Early Early Blight
Well, it’s happened. Every year tomatoes in Kansas suffer through one onslaught of disease, destruction, and disaster after another. (Okay, it’s not that bad, but I just couldn’t resist the alliteration!) Now that the weather has turned hot and humid, following a period of rainy weather, tomato diseases are starting to come out of the woodwork!
There’s our first sign of early blight, and a stellar sample it is, too! This is on our Brandywine tomato plant (dratted heirlooms!), near the bottom of the plant. Also of interest, notice that the leaf shape for this plant is more like a potato than a tomato. That’s because Brandywine is a “potato-leaf” type of tomato.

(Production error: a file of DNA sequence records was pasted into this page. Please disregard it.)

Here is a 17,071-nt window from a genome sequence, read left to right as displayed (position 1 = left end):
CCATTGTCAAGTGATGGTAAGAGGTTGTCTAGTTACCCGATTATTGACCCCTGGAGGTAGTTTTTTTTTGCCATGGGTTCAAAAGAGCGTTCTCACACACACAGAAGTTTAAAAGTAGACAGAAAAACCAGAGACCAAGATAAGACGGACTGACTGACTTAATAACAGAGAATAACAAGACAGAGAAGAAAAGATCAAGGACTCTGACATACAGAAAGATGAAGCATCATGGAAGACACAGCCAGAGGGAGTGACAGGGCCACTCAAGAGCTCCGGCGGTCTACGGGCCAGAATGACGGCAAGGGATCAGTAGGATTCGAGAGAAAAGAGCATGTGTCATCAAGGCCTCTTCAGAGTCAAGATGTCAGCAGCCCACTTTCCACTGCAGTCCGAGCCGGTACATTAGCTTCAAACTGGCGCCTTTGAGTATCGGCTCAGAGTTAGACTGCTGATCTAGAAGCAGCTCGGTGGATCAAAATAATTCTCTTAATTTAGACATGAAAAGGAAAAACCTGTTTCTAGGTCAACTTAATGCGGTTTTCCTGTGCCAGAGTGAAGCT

Typically we see either Early Blight or Septoria Leaf Spot (or both at the same time) show up right about now. The Early Blight is distinguished by the triangular yellowing with lesions that frequently have concentric circles in them. Septoria, on the other hand, is characterized by yellowing and lots of little black spots. In fact, the above leaf may have a few spots of Septoria on them as well.
Most gardeners first notice the bottom leaves of their tomato plants turning yellow and then brown. The diseases come from the soil, get splashed onto the lower leaves by rain or irrigation, and then work up the plants. We always try to mulch our tomatoes to prevent some of the disease problems. Drip irrigation, tomato cages, and appropriate spacing of the plants helps too. We usually try to pick off diseased leaves, and then the last resort is spraying. We haven’t sprayed anything yet. If you want to, you can use Chlorothalonil. Organic options include a copper-based fungicide, biologicals like Actinovate that are Bacillus subtilis or other bacteria that feed on fungus, or do nothing. Some years doing nothing works just fine, other years it can be disastrous. Of course, it’s hard to tell that before it’s too late!